First frost ushers in winter
It’s Oct. 7 as I write this. The first hard frost hasn’t as yet arrived. But it won’t be long coming. By the time you read this it may well have occurred throughout Western North Carolina.
The first hard frost serves as a given year’s most distinctive dividing line. It’s dificult to pinpoint just when winter becomes spring, when spring become summer, or when summer becomes fall. But the winter season has been initiated when the first frost appears.
Like summer dew, frost appears on clear windless nights as the air cools and can’t hold as much moisture as it did during daylight hours. In summer and early fall, this excess moisture condenses on the surfaces of weeds, spider webs, metal tools, and other exposed objects. But when the temperature falls below 32-degrees the same vapor crystallizes, forming frost.
Through a process known as deposition. , the vapor does not turn first into water and then freeze. Instead, it changes directly from the gaseous state into a crystalline form. As more and more vapor freezes, delicate featherlike patterns of “window frost” (also called “fern frost”) are formed when a windowpane is exposed to very cold air on the outside and moderately moist air on the inside. The glass surface influences the shape of crystals, so imperfections, scratches, or dust can modify the way ice nucleates.
Looking like spun glass or cotton candy, “frost flowers” (also called “crystallofolia”) are very rare and very beautiful. They occur when there are freezing weather conditions when the ground is not already frozen. The water contained in a plant expands, creating cracks along the stem. Via capillary action, the water seeps out of the cracks and freezes on contact with the air, creating an ephemeral structure that closely resembles a flower. I have most often observed them exuded from the stems of common dittany (Cunila organides), a plant that’s common in the piedmont but uncommon in WNC.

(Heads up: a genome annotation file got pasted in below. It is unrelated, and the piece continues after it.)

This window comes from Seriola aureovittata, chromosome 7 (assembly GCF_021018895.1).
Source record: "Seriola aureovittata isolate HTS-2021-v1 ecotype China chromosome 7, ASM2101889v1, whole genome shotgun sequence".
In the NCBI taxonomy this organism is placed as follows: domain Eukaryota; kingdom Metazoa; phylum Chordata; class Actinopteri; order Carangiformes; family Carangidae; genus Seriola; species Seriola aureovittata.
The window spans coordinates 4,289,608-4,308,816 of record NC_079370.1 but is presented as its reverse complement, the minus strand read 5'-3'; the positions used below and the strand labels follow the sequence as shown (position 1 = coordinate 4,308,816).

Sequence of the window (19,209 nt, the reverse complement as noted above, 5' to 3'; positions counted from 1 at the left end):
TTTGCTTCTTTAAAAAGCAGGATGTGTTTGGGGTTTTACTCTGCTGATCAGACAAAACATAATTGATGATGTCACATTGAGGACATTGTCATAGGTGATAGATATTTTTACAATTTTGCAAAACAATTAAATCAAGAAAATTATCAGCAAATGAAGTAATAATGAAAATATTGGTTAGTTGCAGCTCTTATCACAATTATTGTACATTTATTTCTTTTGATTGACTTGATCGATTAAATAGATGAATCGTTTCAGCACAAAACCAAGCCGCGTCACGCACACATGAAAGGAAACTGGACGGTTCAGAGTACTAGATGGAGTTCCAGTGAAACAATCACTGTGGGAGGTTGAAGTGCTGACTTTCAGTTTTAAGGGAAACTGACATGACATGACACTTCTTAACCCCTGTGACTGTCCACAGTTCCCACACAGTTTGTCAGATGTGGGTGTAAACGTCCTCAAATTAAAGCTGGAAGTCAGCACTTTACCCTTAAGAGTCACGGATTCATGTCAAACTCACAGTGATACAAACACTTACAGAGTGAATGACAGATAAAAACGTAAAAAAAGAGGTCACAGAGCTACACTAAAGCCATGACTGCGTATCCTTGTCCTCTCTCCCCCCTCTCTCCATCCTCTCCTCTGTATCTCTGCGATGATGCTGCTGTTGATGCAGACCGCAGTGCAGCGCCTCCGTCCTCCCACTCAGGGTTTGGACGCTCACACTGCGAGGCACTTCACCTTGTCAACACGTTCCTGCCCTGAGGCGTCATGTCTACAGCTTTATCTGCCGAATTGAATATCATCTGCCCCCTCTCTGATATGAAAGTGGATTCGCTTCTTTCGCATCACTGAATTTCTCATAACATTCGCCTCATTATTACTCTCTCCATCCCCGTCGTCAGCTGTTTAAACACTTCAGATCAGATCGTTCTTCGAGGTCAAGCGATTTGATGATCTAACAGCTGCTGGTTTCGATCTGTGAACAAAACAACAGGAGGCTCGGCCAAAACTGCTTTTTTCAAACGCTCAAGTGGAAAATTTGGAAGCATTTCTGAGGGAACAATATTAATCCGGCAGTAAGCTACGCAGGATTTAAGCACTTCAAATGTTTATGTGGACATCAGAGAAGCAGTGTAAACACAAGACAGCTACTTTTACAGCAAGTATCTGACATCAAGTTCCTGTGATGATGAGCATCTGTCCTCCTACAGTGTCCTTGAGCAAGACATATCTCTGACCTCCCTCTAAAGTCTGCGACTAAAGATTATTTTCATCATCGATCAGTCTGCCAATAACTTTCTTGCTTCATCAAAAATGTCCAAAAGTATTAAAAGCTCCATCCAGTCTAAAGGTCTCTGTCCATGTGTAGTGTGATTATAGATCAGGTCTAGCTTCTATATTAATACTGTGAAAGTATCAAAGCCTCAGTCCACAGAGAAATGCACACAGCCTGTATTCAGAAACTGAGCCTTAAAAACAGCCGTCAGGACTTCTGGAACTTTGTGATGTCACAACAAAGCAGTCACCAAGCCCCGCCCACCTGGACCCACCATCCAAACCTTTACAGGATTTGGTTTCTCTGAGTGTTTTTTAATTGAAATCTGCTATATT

Winter can be grim, of course, but it is in many regards the sweetest season of all. It’s the time when we see most clearly and feel most keenly. As Coleridge implies, it’s the season that’s ushered in via “the secret ministry of frost.”
“Therefore all seasons shall be sweet to thee,
Whether the season clothe the general earth
With greenness, or the redbird sit and sing
Betwixt the tufts of snow on the bare branch
Of mossy apple tree, while the nigh thatch
Smokes in the sun-thaw; whether the eave-drops fall
Heard only in the trances of the blast,
Or if the secret ministry of frost
Shall hang them up in silent icicles,
Quietly shining to the quiet moon.”
— S.T. Coleridge, Frost at Midnight